Is Qwik Faster than React Server Component?

Is Qwik Faster than React Server Component?


  • 🔥 We'll find out whether the trending framework Qwik is faster than Next.js
  • 🤖 We'll look at a demo that generates with OpenAI's DALL-E and its performance benchmark.
  • 🚀 We'll discuss how Next.js leverages React server component to achieve fast SSR.

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Page speed matters. Faster website results in better UX, better SEO, and more profit. The latest research done by Rekuten 24 shows that optimizing Core Web Vitals leads to:

  • 53.37% in revenue per visitor.
  • 33.13% in conversion rate.
  • 15.20% in average order value.
  • 9.99% in average time spent.
  • A 35.12% reduction in exit rate.

The modern frameworks and frontend libraries address speed and help developers ship better user experience to the users. We'll be discussing two of the modern frameworks: Qwik and Next.js. We'll see an experiment benchmark and look into how each framework achieves optimal performance.

Let's go.

How The Experiment Is Set Up

  • qwik v0.16
  • Next.js v13
  • React v18

Let's Peek The Result

I built two identical applications with Qwik and Next.js and measured the performances. The demo look like this:

DALL-E web app demo

You can find the demo on GitHub. Feel free to take a look at the repo and try it out

The application lets users enter prompts to DALL·E, an AI image generator, and displays the generated AI images in the page. It also displays the latest Twitter feed about DALL·E.

The key features are:

Here's the core Web Vitals by Lighthouse for Qwik:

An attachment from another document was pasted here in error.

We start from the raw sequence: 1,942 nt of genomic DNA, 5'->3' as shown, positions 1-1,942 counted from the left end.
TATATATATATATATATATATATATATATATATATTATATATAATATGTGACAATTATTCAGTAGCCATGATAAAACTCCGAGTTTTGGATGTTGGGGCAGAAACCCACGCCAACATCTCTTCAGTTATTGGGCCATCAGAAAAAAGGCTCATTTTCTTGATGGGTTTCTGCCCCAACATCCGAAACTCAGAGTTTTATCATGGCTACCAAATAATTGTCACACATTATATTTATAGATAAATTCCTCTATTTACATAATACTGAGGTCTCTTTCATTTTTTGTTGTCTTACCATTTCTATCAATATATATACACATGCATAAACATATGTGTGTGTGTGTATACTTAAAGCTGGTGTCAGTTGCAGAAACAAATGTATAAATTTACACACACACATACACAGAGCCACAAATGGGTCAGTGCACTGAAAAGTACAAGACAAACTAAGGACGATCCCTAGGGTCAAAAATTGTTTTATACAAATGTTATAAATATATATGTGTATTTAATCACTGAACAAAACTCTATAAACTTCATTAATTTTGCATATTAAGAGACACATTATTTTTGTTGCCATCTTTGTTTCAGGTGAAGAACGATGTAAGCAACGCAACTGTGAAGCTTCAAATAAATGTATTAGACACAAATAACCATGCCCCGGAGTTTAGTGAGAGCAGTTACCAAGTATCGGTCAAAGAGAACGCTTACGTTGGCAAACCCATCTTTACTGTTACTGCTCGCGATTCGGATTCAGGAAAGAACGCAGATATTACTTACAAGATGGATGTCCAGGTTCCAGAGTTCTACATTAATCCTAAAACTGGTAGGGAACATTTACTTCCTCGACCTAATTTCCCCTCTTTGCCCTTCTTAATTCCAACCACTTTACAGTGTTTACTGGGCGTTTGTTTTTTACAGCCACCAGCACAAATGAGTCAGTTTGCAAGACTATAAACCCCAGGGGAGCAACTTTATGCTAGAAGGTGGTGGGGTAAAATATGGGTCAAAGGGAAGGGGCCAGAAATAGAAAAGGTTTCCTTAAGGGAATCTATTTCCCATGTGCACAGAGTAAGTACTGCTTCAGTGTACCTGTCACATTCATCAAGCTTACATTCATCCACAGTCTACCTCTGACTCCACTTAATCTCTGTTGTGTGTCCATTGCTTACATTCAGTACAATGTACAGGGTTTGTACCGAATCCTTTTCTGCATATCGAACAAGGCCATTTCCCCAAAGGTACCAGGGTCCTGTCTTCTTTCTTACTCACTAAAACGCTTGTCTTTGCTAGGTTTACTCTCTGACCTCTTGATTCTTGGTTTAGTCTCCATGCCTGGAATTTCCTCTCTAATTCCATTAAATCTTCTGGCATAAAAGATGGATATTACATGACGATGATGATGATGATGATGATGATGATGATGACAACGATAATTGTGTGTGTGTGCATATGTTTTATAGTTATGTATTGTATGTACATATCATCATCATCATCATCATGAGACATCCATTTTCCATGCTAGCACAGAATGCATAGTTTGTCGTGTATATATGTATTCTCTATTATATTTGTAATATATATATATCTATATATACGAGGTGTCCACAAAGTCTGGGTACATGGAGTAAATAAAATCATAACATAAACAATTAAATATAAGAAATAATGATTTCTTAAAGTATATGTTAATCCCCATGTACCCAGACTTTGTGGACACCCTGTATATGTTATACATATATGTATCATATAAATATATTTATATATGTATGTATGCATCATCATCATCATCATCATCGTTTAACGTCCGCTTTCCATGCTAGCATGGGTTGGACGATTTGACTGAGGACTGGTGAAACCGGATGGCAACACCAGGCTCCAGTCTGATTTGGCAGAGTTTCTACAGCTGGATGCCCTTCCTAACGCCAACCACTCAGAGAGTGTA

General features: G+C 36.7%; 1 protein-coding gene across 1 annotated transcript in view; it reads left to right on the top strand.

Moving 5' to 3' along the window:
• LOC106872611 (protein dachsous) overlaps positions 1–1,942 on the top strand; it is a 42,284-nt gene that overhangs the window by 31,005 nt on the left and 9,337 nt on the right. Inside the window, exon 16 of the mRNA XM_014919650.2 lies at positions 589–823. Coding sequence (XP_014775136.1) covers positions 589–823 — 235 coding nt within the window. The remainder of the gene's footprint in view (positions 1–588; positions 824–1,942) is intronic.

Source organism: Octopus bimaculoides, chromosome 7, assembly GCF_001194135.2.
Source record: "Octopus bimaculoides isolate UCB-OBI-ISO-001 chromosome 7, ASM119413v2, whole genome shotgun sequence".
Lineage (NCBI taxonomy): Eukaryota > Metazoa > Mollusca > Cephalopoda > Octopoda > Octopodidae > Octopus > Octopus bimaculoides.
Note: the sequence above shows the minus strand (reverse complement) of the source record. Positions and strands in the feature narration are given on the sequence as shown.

Qwik Lighthouse score

Comparing to Next.js's Web Vitals:

Next with server component Lighthouse score

We can observe the following:

Let's take a closer look at the how the application in each framework is set up.

Qwik Server Side Rendering

The component structure:

export const onGet: RequestHandler<TwitterResponse> = async () => {
  const data = await fetchTweets();
  return data;

export default component$(() => {
  const tweets = useEndpoint<TwitterResponse>();
  return (
      <DallePromptAndResult />
        onResolved={(result) => (
          <SSRTwitterCarousel data={result} />
      <StaticPromptRecommendation />

When the Qwik server receives a page request, it starts the rendering process on the server. The "useEndPoint" function invokes the "onGet" function on the server and fetches the twitter feed. The "Resource" component will pause the rendering until the twitter data is resolved or rejected. Once the rendering is completed, the server responds to the client with rendered HTML.

We can observe the server side rendering behavior in the performance profile:

Qwik performance